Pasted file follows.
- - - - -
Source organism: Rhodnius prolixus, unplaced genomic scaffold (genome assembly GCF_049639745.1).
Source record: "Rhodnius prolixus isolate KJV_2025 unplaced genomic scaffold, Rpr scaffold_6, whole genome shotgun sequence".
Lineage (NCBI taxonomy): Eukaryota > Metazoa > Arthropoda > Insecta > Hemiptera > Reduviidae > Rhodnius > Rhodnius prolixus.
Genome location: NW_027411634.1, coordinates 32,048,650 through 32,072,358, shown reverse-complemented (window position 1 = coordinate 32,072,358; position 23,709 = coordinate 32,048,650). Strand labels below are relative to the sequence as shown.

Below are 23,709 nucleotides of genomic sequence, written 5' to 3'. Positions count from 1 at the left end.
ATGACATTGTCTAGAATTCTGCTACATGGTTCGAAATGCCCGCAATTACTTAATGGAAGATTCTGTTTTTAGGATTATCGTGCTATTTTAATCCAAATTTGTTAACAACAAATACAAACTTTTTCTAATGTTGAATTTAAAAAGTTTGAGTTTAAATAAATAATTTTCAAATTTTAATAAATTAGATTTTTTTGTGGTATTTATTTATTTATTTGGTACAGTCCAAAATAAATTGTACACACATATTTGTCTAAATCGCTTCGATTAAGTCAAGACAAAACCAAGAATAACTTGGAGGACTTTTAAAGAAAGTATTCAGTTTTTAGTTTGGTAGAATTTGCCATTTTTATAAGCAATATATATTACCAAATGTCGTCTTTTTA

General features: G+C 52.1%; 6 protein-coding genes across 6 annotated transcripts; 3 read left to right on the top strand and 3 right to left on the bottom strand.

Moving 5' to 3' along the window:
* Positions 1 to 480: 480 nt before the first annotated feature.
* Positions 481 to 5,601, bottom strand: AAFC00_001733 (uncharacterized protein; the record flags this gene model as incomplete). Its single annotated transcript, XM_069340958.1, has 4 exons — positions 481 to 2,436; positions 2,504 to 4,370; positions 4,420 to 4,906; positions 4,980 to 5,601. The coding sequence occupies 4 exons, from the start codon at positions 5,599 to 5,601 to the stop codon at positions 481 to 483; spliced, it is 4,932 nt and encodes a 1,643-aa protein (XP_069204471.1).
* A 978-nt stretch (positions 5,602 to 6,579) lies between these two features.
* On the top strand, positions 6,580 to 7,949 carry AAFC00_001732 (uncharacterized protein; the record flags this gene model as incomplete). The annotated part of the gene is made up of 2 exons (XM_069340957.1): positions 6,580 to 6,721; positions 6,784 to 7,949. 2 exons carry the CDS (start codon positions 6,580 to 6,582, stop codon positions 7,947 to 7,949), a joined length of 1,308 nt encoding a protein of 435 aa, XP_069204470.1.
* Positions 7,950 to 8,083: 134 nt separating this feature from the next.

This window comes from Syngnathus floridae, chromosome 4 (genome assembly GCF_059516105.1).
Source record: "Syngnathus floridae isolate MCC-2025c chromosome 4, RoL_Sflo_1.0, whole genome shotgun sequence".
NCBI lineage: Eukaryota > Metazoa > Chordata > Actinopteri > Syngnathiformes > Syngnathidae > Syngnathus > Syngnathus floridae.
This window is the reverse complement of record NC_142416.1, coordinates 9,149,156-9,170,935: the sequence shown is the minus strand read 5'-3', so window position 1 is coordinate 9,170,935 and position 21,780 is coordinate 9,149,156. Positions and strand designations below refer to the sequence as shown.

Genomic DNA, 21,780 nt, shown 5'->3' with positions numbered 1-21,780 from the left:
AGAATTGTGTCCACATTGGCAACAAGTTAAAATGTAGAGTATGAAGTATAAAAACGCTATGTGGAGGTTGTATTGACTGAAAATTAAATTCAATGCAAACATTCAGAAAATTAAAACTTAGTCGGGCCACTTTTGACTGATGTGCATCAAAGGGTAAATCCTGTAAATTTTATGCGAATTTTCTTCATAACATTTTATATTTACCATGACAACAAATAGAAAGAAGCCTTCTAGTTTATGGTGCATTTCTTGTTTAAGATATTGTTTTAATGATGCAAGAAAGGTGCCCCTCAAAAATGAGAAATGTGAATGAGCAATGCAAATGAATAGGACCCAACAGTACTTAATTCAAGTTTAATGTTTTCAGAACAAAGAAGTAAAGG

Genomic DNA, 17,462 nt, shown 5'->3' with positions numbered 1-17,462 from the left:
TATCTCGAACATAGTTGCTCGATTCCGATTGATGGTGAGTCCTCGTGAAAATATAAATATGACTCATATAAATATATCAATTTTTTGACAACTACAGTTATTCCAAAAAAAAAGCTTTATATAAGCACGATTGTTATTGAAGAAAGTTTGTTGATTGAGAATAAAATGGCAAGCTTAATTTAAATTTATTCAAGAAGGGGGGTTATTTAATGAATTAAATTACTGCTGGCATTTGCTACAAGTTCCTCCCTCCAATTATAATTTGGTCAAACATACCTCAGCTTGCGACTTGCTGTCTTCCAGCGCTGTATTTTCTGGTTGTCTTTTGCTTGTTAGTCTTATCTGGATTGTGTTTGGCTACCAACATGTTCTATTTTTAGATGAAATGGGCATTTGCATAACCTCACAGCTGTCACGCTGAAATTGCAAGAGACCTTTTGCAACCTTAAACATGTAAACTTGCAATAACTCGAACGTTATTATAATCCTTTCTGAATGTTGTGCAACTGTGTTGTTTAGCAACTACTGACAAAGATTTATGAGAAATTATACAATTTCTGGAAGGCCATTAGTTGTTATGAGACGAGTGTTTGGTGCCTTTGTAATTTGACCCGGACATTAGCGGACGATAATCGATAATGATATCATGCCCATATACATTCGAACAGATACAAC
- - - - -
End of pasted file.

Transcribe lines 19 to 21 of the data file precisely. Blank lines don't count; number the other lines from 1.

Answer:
AGAATTGTGTCCACATTGGCAACAAGTTAAAATGTAGAGTATGAAGTATAAAAACGCTATGTGGAGGTTGTATTGACTGAAAATTAAATTCAATGCAAACATTCAGAAAATTAAAACTTAGTCGGGCCACTTTTGACTGATGTGCATCAAAGGGTAAATCCTGTAAATTTTATGCGAATTTTCTTCATAACATTTTATATTTACCATGACAACAAATAGAAAGAAGCCTTCTAGTTTATGGTGCATTTCTTGTTTAAGATATTGTTTTAATGATGCAAGAAAGGTGCCCCTCAAAAATGAGAAATGTGAATGAGCAATGCAAATGAATAGGACCCAACAGTACTTAATTCAAGTTTAATGTTTTCAGAACAAAGAAGTAAAGG

Genomic DNA, 17,462 nt, shown 5'->3' with positions numbered 1-17,462 from the left:
TATCTCGAACATAGTTGCTCGATTCCGATTGATGGTGAGTCCTCGTGAAAATATAAATATGACTCATATAAATATATCAATTTTTTGACAACTACAGTTATTCCAAAAAAAAAGCTTTATATAAGCACGATTGTTATTGAAGAAAGTTTGTTGATTGAGAATAAAATGGCAAGCTTAATTTAAATTTATTCAAGAAGGGGGGTTATTTAATGAATTAAATTACTGCTGGCATTTGCTACAAGTTCCTCCCTCCAATTATAATTTGGTCAAACATACCTCAGCTTGCGACTTGCTGTCTTCCAGCGCTGTATTTTCTGGTTGTCTTTTGCTTGTTAGTCTTATCTGGATTGTGTTTGGCTACCAACATGTTCTATTTTTAGATGAAATGGGCATTTGCATAACCTCACAGCTGTCACGCTGAAATTGCAAGAGACCTTTTGCAACCTTAAACATGTAAACTTGCAATAACTCGAACGTTATTATAATCCTTTCTGAATGTTGTGCAACTGTGTTGTTTAGCAACTACTGACAAAGATTTATGAGAAATTATACAATTTCTGGAAGGCCATTAGTTGTTATGAGACGAGTGTTTGGTGCCTTTGTAATTTGACCCGGACATTAGCGGACGATAATCGATAATGATATCATGCCCATATACATTCGAACAGATACAAC